• Paul Yore’s ‘IT’S ALL WRONG BUT IT’S ALRIGHT’, Dark Mofo 2019, Tasmania

    Paul Yore’s ‘IT’S ALL WRONG BUT IT’S ALRIGHT’ installation on display at Black Temple Gallery during Dark Mofo 2019, a technicolour chapel in which to worship Dolly Parton, Justin Bieber and other icons of love, sex and excess.

    Images courtesy of Dark Mofo, Hobart, Tasmania.

  • Hugo Michell Gallery Open: Amy Joy Watson | Grant Parke

    Hugo Michell Gallery invites you to the opening of Amy Joy Watson’s ‘Super Natural Geologies’ and Grant Parke’s ‘Every Person on the B10 Bus’ on Thursday August 1, 6- 8pm.
    In ‘Super Natural Geologies’, Amy Joy Watson’s shimmering embroideries and rainbow wire hills reimagine utopic landscapes, moving beyond the natural world as we know it. The geometric quality of these threaded surfaces references the artist’s earlier sculptural works, with spatial planes and strata described by directional lines of thread. During a trip to Arkaroola, Watson was struck by how ancient the landscape was – commonly thought to hold the earliest examples of life on earth. Having grown up believing that the earth was only 6,000 years old, and created in 6 days by a supernatural act of God, Watson investigates this fantastical idea and how it is contradicted by Yura Muda (Adnyamathanha Dreaming), geology and the notion of ‘deep time’. She responds by lovingly and laboriously weaving and stitching – a nod to the possible billion years it took for this landscape to evolve.
    ‘Every Person on the B10 Bus’ by Grant Parke presents a selection of drawings and animation from a 3 year project anonymously documenting people on their daily commute.
    “I first started these drawings sometime in 2015. I’d moved to Adelaide not long before and was spending a lot of time on public transport, more specifically the B10 bus. I wanted to make use of this time for something constructive. It was never supposed to be anything more than practice and didn’t look likely to be anything more given the rocky nature of bus travel. I chose drawing for two reasons. One, I didn’t know anyone in Adelaide and was desperate to feel some connection with people and two, I’d become scared of drawing. The first reason has been a theme throughout many years of work and the drive for even making it in the first place, trying to find something human in humans. Something beyond the surface. That is why all my subjects were observed without their knowledge. I was looking for an unguarded moment that revealed something of their nature.”
    Please join us in celebrating the launch of these two SALA Festival exhibitions!
    Hugo Michell Gallery acknowledges the Kaurna people as the traditional custodians of the Adelaide region, and that their cultural and heritage beliefs are still as important to the living Kaurna people today.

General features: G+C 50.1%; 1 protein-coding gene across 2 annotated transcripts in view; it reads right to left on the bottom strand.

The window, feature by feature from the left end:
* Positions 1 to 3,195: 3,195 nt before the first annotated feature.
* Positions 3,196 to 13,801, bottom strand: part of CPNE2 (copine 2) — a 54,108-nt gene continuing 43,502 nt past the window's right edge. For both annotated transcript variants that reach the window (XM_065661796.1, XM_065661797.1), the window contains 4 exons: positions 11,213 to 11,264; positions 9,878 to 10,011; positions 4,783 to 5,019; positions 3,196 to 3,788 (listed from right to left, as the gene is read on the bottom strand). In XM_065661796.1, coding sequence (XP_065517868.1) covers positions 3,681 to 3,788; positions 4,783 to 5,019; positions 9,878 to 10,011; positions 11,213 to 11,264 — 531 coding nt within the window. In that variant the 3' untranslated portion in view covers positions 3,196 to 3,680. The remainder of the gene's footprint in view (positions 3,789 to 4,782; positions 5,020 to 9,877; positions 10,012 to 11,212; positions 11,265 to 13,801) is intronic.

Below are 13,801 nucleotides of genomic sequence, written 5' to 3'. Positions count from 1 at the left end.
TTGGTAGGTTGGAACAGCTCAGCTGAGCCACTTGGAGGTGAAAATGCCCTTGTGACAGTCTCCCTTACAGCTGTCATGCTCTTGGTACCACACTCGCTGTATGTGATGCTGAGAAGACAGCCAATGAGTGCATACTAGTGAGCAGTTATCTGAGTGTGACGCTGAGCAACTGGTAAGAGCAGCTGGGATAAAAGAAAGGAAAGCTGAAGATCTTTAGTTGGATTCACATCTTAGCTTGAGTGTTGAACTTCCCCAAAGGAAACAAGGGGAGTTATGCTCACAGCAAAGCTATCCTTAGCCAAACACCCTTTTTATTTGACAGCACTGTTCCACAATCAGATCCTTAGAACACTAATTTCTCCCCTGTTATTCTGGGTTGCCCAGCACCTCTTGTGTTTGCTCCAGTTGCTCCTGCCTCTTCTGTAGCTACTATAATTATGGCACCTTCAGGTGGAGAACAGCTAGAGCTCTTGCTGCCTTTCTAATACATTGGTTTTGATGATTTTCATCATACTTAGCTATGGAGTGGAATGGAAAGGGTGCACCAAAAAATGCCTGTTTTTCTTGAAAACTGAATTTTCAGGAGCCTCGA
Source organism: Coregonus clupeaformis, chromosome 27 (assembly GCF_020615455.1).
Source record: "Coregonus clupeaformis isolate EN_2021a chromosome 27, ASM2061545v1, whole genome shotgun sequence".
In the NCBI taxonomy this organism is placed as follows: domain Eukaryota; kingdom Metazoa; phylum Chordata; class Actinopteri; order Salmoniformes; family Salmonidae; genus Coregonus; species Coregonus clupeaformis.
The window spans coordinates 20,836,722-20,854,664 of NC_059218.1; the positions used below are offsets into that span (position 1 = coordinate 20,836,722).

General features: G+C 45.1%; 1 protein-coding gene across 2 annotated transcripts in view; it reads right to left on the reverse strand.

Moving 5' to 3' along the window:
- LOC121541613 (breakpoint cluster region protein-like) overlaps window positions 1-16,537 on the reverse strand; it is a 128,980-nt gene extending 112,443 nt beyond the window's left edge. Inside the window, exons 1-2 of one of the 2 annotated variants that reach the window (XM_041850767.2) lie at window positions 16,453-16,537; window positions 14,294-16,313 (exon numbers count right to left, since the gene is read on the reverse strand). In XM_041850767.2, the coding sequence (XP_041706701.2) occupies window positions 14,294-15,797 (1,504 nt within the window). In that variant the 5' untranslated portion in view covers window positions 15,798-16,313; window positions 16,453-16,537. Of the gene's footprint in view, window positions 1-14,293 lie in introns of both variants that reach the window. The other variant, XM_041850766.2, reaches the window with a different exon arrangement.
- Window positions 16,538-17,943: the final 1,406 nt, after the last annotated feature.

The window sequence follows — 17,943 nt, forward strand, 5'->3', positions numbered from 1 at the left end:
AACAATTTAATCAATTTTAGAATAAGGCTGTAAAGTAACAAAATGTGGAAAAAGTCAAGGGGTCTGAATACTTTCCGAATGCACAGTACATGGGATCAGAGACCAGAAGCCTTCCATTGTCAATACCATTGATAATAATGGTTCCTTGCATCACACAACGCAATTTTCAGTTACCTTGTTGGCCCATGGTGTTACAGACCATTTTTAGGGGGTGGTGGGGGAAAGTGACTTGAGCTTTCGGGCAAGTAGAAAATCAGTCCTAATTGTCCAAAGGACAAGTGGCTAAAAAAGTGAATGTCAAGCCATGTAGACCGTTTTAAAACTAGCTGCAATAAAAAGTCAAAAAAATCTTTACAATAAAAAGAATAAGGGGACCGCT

Image: Amy Joy Watson, Arkaroola 4, 2018, metallic thread and watercolour on paper, 103 x 154 cm

    Image: Grant Parke, Passenger 106, 2019, pen on paper, 14.8 x 21 cm

  • Ildiko Kovacs’ ‘The DNA of Colour’ at ANU Drill Hall Gallery

    Ildiko Kovacs’ ‘The DNA of Colour’ is now showing at ANU Drill Hall Gallery, Canberra. The exhibition displays a decade of Kovacs’ roller paintings, linking the looped, spiral lines with the double helix structure of genetic material.

    “In thinking about Kovacs’ abstract paintings I was struck by the resemblance of her spiralling lines to the coils of DNA … Her rippling forms seem to twist into a vortex or follow an unravelling double helix pattern. The DNA code is a metaphor for the way these paintings unfold and move with colour, sparked by an excavation of inner feelings and intuition…”

    Sioux Garside, curator for Orange Regional Gallery and the Drill Hall Gallery

    ‘The DNA of Colour’ is on show until August 11.

    Installation images, ANU Drill Hall Gallery, Canberra. Images courtesy of Rob Little.

  • Janet Laurence’s ‘The Palm at the End of the Mind’ at The Johnston Collection

    Janet Laurence explores the Johnston Collection within the context of her own practice – saving, collecting and preserving the natural environment, as written in the Sydney Morning Herald,

    Laurence wants her site-specific art installation – the latest instalment in the museum’s “house of ideas” series, opening this Monday – to reflect how gardening “was a big thing in William Johnston’s life and in his mind”. “He had a garden here and another elsewhere. A garden becomes very important to a person. You create it and it grows with your help and, while I was in this house, I thought about that.”